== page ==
Good tools make the work easy
Good tools are important. Some are essential, and some are just nice to have. Some, though, even if they seemed essential or even just fun, turned out to not be so useful, and these often were the most expensive purchases we made.
Different people, with different gardening conditions and different bodies might categorize these tools differently.
A kneeling pad, especially for aging knees, is an important piece of equipment.
A good spade is one of the few really essential tools. And for his own comfort and health, John found that a spade with a longer handle helped a lot.
Janet is happy with the child-size spade from Smith and Hawken (see photo above), which we bought for our daughter when she was 3 years old. For some reason, she never appreciated it as much as we had expected!
There's nothing like having good pruners that really work. We have bought a number of pruners over the years because there's two of us and just for the convenience. But when I realized that I was always looking for my red-handled ones—in two different sizes—I checked to see what they were. Both turned out to be Felcos! I decided to get an additional pair, but then I checked the price—they're pretty pricey. That actually just means they cost more than the other ones on the shelf, but if we calculated the benefits from having these quality tools over the 30 years we've used them, they've been a bargain. The cheap ones don't last as long, don't work as well, and aren't as comfortable to use.
Why the tagging tape? It's easy to put them down somewhere and have a hard time finding them again. I want to make them as noticeable as possible.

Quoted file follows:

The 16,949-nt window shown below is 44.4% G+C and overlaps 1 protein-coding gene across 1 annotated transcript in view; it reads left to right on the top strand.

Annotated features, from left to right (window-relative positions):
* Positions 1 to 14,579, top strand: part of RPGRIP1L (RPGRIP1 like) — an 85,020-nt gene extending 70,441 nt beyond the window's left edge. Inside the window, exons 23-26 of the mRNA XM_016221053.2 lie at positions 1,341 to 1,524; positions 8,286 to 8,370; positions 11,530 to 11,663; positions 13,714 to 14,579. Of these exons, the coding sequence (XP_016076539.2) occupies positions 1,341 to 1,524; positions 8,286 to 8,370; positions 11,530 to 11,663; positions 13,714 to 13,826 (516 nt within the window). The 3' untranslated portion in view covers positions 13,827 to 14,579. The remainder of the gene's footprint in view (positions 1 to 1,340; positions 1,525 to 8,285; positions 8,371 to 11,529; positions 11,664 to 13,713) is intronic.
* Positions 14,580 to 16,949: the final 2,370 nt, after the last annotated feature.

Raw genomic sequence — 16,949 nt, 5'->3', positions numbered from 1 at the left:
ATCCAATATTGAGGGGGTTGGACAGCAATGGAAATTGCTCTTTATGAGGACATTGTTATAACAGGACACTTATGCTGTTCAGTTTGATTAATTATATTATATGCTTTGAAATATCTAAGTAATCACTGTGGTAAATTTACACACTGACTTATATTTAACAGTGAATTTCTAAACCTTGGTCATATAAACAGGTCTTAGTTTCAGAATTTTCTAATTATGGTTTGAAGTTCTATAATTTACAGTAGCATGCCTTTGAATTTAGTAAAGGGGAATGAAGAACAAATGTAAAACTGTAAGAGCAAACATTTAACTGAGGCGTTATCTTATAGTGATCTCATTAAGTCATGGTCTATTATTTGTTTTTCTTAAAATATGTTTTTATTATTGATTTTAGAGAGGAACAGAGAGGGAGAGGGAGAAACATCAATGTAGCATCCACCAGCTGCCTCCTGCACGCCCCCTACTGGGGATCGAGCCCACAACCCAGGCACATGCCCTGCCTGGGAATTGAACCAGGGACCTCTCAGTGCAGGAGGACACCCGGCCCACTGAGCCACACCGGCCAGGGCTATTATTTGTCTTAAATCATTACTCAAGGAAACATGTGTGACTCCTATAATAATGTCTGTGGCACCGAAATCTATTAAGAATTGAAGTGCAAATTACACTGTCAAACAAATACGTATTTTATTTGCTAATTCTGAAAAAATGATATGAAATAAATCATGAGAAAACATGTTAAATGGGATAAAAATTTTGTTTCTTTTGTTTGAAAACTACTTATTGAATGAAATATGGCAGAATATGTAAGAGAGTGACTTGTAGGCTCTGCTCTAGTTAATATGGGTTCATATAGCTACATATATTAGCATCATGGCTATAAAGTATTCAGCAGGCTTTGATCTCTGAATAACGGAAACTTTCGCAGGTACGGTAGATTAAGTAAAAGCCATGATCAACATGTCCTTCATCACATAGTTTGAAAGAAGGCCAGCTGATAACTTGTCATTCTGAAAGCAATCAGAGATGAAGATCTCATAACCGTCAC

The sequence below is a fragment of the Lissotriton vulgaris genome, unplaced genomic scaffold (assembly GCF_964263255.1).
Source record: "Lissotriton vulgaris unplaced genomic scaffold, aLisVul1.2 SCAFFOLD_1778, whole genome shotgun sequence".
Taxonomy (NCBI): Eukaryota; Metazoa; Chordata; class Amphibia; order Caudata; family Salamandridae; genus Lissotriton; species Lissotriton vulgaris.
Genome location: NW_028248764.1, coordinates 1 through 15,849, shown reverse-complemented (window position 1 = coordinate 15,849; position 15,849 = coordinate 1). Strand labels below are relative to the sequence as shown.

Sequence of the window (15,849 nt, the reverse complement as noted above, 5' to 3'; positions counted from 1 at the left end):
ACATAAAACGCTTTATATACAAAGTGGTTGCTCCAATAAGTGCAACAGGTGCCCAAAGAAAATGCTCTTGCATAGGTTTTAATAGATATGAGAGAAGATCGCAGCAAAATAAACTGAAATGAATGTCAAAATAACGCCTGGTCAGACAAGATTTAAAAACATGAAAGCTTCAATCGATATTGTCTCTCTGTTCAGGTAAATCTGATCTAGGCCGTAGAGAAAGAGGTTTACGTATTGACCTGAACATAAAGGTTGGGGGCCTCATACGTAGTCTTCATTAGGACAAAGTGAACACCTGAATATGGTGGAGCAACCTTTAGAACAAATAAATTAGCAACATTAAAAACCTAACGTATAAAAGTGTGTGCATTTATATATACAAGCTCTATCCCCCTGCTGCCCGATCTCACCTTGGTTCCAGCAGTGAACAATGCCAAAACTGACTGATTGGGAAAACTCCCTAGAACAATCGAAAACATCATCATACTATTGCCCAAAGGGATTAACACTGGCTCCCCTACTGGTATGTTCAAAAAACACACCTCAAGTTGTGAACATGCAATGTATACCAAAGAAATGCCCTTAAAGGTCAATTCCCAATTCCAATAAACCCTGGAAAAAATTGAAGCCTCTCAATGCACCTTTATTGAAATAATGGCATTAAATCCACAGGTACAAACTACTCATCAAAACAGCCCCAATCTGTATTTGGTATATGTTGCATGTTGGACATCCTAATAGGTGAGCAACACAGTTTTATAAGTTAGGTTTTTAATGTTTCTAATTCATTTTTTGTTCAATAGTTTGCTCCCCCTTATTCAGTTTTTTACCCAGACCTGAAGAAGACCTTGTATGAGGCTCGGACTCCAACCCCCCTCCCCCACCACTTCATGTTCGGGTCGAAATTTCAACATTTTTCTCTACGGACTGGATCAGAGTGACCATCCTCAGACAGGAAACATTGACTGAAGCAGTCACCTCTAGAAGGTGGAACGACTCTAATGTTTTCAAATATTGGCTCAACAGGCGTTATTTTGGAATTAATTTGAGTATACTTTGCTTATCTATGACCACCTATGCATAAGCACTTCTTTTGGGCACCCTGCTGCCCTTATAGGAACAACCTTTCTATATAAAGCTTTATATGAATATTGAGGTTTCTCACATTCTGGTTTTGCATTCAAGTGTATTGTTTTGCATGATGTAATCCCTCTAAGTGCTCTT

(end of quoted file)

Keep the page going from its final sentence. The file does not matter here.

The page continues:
A good wheelbarrow is another essential tool.
Try it out before buying. We have another wheelbarrow that forces us into a contorted position and hits our knees when we push it.
These buckets come in really handy, too. We keep all the ones we've gotten (driveway sealer buckets etc.) as well as buying a few. We use them all the time.
Nice to have
Gardening gloves may not be essential, but they can make gardening must more comfortable and protect your hands.
Even this old milk crate storage container can be a useful "tool"—in this case, being used to sift compost.
How to you fasten things together? Staples, of course! The same principle applies to fastening things to soil. Soil staples really come in handy, and they work.
We finally realized that this chipper-shredder (along with an expensive Troy-bilt rototiller years ago) were unnecessary. The leaves compost themselves, and our permanent raised beds with its beautiful soil are easy enough to dig with a simple spade.